They say everything is bigger in Texas.
But Tom Salvatierra, who has called Dallas home since 2018, never imagined witnessing a winter storm this big sweep through the Lone Star state. Snow dropped at a record pace. Temperatures plunged to below zero. Ice blanketed every major street and highway. Most people lost water, heat and electricity.1
Now, like the millions of locals who endured last month’s massive whiteout, Salvatierra is left to pick up the pieces.
In his case, quite literally.
“You don’t expect it to get that cold here,” said Salvatierra, a senior vice president serving Personal Capital’s private client group. “I can’t believe the amount of damage we experienced in such a short period of time.”
Salvatierra isn’t exaggerating. It takes one look inside his kitchen to see the type of wreckage caused by the blizzard.
As the polar conditions worsened throughout February, the main water pipe above the kitchen in Salvatierra’s house suddenly burst and slowly began leaking water from every light fixture on the ceiling. With most plumbing companies in the city flooded with service requests, Salvatierra, his wife and his 5-year-old daughter used every bucket they owned, along with plenty of beach towels, as a short-term fix to contain the spillage. But they could only do so much while waiting for the line to be restored.
Eventually, the ceiling completely collapsed, drowning the entire room with debris, insulation and, of course, H2O.
“For my wife and me, it was truly an ‘oh-no’ moment,” Salvatierra said. “We were like, ‘What in the world just happened?’ Water was everywhere. You would have thought the Kool-Aid Man had splashed through a giant hole.
“It was huge mess.”
So huge, in fact, that multiple maintenance crews are currently in the middle of a four-week project to repair everything that was destroyed. Despite the inconvenience, though, Salvatierra is keeping a positive mindset.
“We’re very fortunate and lucky, to be honest,” said Salvatierra, who is now relying on his outdoor grill for cooking most meals. “A lot of people have had it way worse. We never felt like we were in any danger.”
Following the recent devastation in Texas, our organization made a financial contribution to the American Red Cross to help aid and support the ongoing relief efforts across many of the impacted communities. So far, nearly 100 individuals have perished as a result of the arctic blast and the frigid elements, with some deaths being attributed to hypothermia, carbon monoxide poisoning and vehicle accidents.2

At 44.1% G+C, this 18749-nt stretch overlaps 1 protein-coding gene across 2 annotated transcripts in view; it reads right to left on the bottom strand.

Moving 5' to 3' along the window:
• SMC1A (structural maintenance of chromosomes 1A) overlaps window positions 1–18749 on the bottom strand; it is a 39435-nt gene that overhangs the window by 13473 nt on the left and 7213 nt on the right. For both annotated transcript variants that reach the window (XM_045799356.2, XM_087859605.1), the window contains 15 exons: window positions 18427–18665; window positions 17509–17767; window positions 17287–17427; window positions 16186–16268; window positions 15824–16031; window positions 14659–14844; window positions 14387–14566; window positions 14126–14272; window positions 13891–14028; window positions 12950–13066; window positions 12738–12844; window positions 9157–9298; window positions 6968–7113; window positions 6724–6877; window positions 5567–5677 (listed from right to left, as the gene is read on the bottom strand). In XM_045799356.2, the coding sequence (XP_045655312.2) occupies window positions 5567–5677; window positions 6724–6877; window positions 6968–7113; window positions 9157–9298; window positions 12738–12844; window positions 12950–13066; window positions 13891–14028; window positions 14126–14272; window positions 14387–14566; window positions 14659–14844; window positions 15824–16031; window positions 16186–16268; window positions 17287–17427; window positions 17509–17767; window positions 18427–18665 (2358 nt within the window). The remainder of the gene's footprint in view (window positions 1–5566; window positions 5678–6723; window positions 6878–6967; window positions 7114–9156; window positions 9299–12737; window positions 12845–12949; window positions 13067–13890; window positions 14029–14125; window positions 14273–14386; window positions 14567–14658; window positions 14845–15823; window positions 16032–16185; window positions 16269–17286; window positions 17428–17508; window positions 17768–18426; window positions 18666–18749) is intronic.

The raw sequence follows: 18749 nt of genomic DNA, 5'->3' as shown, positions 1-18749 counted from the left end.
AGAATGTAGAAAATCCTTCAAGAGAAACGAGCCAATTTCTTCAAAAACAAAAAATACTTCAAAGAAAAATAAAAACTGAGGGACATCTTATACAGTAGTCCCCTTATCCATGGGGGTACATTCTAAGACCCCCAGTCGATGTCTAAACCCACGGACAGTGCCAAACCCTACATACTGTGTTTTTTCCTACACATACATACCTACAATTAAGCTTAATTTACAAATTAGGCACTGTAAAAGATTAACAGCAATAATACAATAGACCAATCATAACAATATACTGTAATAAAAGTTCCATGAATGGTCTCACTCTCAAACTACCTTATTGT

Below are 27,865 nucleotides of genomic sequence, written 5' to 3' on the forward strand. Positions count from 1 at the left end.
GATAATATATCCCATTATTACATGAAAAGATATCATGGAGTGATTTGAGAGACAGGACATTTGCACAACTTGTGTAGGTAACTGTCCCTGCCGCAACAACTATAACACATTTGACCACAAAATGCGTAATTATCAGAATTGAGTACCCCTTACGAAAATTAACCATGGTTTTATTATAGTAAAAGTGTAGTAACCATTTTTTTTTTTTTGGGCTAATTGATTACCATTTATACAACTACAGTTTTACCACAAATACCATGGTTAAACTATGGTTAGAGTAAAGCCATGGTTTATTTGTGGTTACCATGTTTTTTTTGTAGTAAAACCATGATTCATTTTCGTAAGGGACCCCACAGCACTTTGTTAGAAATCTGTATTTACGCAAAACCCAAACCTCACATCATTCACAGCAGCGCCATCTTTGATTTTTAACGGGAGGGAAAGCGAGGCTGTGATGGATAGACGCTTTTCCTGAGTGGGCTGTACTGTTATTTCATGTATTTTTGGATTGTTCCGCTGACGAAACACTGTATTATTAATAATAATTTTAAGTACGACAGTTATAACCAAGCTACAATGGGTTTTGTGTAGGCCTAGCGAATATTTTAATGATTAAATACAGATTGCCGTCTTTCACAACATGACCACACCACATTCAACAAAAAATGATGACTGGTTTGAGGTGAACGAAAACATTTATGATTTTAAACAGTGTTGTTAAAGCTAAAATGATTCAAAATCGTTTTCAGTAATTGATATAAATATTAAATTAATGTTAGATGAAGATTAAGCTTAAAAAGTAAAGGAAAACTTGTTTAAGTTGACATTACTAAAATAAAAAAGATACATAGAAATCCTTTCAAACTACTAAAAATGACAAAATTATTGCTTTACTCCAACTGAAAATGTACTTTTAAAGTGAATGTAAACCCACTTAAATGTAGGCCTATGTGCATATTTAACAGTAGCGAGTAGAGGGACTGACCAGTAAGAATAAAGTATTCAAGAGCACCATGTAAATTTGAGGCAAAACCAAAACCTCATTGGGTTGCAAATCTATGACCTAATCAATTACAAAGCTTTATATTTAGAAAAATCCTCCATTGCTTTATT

Meanwhile, many more Texans are still struggling to access basic necessities like food, clean water and medicine.4
“It’s tragic and unfortunate,” said Michele Floyd, director of the private client group for Personal Capital, who lives near Dallas. “That’s why it means a lot that Empower is so committed to making an impact in our communities, especially in areas where catastrophes have occurred. It’s not just talk — it’s action.”
Empower employees also had an opportunity to give blood or submit their own donations to help deliver essential supplies to those in need. Currently, the company has more than 150 colleagues based in Texas.
“It feels like this is a natural disaster,” said Luke Samuels, a sales associate team leader for Personal Capital. “It’s very serious. What we’re dealing with right now definitely isn’t on the brochure when you move to Texas.”
The bitter weather was so severe that it effectively turned Salvatierra’s backyard swimming pool into a giant ice cube.
“It was rock solid,” he said. “You could walk on it.”
In February, many counties in Texas were forced to implement rolling power blackouts for several days to help conserve energy due to the high — and historic — demand. For the majority of households, that meant having brief cycles of heat, electricity and internet followed by surviving countless hours in the dark. “Warming centers” were even set up to provide some residents with temporary shelter.3
Because of the unique location of Samuels’ apartment building, the power in his unit remained on throughout the deep freeze. So he and his girlfriend opened their doors and welcomed two close friends who were without common and consistent utilities. “Our guest bedroom finally came in handy,” he said.
“We’re all in this together,” added Samuels, who resides in Deep Ellum. “With everything going on, we wanted to make sure they were safe. We were happy we could offer them a comfortable place to eat and sleep.”